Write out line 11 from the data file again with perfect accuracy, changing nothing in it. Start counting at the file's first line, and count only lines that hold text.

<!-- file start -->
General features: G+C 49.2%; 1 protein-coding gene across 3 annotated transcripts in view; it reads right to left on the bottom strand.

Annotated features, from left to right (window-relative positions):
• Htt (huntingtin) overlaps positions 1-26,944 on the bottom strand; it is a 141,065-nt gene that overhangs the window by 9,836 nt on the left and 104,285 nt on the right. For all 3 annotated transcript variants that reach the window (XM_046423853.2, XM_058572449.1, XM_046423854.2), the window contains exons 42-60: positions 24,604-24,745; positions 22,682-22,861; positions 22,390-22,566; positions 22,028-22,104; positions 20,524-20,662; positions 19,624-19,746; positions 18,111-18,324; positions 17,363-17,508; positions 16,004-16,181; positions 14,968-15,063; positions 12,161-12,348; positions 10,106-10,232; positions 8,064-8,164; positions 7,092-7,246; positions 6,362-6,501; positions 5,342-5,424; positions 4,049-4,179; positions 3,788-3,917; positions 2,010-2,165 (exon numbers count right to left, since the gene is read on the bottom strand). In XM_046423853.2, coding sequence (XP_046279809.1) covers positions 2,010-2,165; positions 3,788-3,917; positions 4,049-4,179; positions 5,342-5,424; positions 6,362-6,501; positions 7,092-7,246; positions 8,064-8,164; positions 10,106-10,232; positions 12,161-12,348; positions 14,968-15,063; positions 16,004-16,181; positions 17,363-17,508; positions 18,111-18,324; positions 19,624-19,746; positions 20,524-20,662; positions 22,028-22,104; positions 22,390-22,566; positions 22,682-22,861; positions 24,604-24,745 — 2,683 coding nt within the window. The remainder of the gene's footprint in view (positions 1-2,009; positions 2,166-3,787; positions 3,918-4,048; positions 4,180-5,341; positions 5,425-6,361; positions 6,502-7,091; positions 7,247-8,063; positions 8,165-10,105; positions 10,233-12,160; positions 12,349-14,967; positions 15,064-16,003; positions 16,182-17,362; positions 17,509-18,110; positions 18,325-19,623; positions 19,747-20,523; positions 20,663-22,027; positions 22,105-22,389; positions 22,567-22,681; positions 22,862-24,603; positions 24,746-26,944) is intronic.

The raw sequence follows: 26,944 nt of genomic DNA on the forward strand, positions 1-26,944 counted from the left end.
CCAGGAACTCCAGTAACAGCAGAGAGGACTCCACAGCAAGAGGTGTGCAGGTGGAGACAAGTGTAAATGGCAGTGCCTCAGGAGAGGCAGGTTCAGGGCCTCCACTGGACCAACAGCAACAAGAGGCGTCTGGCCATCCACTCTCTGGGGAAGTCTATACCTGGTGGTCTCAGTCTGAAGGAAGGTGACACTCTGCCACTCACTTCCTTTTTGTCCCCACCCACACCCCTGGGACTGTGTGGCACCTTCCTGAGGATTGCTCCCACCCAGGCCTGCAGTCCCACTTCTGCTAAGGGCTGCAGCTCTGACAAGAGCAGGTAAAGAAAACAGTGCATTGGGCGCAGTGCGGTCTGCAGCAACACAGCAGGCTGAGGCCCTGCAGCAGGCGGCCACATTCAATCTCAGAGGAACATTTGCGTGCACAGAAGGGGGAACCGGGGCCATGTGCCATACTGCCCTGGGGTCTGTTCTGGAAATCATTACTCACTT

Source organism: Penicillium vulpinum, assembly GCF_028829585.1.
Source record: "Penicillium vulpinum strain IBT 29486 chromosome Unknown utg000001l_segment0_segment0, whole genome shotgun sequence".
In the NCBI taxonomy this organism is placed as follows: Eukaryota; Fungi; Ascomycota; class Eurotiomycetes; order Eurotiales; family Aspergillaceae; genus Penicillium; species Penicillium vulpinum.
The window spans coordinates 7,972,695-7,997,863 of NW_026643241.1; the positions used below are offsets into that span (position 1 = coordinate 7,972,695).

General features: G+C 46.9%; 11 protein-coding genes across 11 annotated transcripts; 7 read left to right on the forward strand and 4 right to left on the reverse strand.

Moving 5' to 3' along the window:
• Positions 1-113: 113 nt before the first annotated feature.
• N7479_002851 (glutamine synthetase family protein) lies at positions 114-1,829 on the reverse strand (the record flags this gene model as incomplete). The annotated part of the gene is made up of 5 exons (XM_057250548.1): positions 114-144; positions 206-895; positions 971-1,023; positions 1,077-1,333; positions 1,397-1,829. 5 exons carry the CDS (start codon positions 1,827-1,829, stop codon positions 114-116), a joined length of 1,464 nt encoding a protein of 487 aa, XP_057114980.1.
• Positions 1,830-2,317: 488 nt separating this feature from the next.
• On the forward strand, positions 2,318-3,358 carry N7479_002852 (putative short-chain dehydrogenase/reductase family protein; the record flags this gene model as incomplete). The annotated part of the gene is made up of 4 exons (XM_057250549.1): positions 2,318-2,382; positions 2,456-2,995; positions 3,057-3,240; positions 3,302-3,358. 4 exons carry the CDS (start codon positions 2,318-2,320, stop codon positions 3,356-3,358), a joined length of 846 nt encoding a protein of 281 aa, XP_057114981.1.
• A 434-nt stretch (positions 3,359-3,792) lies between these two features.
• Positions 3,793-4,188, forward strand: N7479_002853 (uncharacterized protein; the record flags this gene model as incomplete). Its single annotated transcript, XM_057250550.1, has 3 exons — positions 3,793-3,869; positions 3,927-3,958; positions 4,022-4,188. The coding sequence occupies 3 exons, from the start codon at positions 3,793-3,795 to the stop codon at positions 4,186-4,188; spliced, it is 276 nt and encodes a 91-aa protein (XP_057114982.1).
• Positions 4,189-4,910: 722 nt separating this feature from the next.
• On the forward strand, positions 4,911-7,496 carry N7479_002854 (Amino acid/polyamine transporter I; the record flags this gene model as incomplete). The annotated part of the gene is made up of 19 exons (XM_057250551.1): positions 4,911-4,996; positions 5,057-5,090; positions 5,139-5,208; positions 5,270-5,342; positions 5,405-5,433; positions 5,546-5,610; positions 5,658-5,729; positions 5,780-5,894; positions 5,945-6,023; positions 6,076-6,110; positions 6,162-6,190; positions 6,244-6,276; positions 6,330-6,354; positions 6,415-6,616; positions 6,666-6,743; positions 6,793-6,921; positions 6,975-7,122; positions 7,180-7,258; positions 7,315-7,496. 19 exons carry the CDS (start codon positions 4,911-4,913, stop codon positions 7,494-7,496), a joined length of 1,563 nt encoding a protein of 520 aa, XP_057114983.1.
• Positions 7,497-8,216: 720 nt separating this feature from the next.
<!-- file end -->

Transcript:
Moving 5' to 3' along the window: